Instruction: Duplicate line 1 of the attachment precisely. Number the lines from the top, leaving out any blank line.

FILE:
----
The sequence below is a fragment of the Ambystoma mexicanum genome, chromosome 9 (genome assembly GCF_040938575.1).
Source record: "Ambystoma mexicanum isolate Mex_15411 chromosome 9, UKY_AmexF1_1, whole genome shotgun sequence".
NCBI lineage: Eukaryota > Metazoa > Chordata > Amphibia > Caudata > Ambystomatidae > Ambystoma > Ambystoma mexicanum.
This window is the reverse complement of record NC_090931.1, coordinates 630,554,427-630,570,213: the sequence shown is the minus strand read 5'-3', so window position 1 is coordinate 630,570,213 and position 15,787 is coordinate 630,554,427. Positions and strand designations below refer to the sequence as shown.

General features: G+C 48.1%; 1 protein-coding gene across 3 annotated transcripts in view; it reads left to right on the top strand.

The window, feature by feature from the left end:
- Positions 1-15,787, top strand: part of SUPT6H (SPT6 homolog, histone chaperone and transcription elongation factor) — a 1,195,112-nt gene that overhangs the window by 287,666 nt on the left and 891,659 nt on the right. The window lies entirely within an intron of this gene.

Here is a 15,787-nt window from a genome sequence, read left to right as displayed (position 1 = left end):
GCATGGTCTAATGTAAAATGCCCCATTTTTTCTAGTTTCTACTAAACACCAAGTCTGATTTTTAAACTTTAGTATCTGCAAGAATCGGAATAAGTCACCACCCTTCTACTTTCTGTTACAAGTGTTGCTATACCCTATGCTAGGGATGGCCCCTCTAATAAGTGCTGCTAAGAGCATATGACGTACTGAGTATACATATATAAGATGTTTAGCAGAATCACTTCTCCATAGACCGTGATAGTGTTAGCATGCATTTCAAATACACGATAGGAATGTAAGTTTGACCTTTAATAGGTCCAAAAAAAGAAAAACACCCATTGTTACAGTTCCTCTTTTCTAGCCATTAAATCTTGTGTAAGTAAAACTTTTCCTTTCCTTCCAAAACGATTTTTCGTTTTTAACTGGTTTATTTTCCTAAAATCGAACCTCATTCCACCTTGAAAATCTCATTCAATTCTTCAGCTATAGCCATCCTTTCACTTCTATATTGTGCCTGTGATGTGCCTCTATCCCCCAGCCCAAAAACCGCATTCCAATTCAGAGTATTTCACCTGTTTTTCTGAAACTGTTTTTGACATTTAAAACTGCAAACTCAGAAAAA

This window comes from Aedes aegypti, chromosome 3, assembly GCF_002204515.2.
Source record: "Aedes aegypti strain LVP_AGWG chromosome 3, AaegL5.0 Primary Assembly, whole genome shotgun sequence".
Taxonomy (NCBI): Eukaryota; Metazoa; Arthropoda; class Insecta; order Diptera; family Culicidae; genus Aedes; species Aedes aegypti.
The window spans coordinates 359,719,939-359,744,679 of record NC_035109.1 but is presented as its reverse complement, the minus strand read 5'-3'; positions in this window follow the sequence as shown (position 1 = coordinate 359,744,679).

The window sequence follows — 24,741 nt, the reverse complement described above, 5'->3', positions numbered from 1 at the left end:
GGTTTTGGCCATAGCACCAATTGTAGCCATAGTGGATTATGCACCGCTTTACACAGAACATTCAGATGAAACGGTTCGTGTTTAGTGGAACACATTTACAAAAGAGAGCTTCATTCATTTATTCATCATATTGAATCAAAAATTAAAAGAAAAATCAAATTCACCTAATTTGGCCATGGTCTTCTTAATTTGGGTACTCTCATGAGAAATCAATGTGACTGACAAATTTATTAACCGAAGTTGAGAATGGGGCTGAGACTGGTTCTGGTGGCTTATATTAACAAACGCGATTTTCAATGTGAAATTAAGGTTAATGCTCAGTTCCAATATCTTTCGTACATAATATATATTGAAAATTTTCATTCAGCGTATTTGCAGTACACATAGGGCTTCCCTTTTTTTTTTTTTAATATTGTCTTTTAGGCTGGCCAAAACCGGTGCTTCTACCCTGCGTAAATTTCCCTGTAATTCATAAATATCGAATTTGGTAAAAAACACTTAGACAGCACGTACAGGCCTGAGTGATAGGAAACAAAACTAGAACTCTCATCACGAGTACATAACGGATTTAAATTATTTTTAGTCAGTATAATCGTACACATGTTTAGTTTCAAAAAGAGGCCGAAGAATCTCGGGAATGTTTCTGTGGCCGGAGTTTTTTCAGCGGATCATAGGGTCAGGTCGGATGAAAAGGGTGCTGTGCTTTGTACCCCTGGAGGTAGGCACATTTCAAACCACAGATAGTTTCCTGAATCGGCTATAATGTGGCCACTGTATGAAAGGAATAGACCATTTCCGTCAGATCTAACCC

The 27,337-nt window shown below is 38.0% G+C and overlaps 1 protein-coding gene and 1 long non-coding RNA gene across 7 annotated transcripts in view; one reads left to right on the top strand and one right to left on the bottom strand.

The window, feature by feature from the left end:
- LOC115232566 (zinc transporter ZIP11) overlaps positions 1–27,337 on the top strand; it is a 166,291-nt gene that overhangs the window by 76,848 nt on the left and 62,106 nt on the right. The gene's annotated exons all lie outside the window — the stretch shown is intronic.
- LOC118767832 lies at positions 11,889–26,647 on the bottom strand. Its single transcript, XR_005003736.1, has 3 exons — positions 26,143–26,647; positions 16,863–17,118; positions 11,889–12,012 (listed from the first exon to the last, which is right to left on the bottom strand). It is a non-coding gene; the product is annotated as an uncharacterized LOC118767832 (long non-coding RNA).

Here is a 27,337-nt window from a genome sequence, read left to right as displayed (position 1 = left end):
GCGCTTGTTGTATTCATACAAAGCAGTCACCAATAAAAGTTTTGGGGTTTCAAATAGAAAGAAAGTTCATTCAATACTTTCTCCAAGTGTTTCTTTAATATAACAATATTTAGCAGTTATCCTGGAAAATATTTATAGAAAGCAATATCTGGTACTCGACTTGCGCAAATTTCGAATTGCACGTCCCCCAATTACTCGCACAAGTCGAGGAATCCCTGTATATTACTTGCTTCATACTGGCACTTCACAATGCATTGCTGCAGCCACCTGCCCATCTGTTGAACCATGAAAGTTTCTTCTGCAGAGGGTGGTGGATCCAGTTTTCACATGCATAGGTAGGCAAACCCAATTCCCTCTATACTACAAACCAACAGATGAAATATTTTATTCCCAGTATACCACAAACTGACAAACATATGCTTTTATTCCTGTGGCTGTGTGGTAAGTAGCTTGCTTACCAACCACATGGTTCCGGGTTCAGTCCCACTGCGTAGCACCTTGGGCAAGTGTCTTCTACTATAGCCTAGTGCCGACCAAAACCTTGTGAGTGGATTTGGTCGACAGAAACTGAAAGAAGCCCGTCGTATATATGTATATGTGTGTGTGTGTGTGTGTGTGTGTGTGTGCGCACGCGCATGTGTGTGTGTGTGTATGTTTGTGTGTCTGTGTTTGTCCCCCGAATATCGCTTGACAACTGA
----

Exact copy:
The sequence below is a fragment of the Ambystoma mexicanum genome, chromosome 9 (genome assembly GCF_040938575.1).